Amalia Savva experienced the ugly side of last year's G20 summit protests in Toronto first hand when she saw a friend and fellow organizer with 11 staples in his head and a severe concussion after a police baton cracked open his skull.
When she saw one of her friends dragged away by riot cops for allegedly speaking up too loudly in the designated protest area at Queen's Park. And again when she was rudely awakened from a nap in a makeshift jail at the Eastern Avenue detention centre by a guard who threw a cheese sandwich at her.
"This type of police and state violence is not new and it will not get old," said Savva, a member of the Student Federation of the University of Ottawa. "The use of excessive violence to undermine the rights of people is used very often and in many different situations."
But for many people like Savva, who go about their daily lives without fear of police violence, it was the first time they were victims of these kinds of unprovoked attacks.
A year later, Savva and two of her colleagues were sitting on a panel in the upstairs café of the Graduate Students' Union building at the University of Toronto on Saturday addressing an audience of student and community activists.
Under the glaring spotlight of television cameras and video camcorders, the public finally got to see, said Savva, "the reality that some communities face on a day-to-day basis."
On Thursday, Toronto Police Chief Bill Blair issued his long awaited review of G20 policing, admitting that the police were overwhelmed and under-prepared.
"But against what?" asked Savva.
She said protesters were there fighting for better pensions, a more accessible health care system and against high tuition fees and violence against women. Not to pick fights with police.
"The right of people to organize, assemble and protest was taken away that weekend."
In the weeks prior to the G20 summit, rumours were already circulating that the University of Toronto administration was closing down the campus during the last weekend in June. So labour and student groups came together and made every effort to keep open the spaces that they controlled.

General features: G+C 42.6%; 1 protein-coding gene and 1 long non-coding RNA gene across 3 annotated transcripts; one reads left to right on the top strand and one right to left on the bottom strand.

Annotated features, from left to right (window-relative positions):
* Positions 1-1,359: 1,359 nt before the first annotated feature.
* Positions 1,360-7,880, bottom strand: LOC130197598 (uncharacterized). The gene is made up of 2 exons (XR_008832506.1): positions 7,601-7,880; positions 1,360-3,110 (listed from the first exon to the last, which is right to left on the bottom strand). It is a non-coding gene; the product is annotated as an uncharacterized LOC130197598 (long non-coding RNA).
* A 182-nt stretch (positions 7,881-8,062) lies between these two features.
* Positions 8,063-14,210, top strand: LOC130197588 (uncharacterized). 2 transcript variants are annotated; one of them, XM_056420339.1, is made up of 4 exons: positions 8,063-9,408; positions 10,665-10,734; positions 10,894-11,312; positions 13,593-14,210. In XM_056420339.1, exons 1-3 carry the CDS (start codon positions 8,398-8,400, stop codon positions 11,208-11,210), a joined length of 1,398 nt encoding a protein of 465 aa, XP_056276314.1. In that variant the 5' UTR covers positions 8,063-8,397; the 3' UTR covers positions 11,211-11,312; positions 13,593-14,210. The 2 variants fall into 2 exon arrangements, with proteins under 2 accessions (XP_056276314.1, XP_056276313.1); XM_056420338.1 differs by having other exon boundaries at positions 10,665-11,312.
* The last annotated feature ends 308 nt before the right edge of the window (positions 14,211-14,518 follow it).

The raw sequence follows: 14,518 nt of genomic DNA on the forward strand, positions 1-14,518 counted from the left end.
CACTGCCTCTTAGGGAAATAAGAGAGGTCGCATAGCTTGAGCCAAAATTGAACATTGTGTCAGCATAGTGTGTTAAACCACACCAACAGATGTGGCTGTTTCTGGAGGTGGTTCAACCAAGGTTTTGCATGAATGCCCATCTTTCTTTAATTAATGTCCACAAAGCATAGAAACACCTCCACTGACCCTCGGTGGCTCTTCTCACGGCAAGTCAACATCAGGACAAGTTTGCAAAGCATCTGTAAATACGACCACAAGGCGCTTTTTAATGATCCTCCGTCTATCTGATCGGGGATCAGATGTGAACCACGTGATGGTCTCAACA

Around the same time, they received a callout from the Toronto Community Mobilization Network about a need to billet student and community activists who were coming to Toronto but couldn't afford to stay in downtown Toronto hotels.
The bus from Quebec arrived around 2 a.m. on Saturday morning of the G20 summit weekend, followed shortly thereafter by the Toronto police who allegedly kept on eye on activists from an unmarked van in the laneway beside the Graduate Students' Union.
On Saturday night, Daniel Vandervoort was awakened by the sound of stomping boots and yelling by Toronto police as they attempted to raid the Graduate Students' Union building gymnasium. He came out of the gym and explained to police that there were roughly 70 guests staying in the building over the weekend.
Vanderboort said the place was surrounded by over 200 police and when he asked them for a search warrant the police couldn't produce one. After several failed attempts to convince Vandervoort that they had the right to enter the premises, the police simply told him that everyone was under arrest.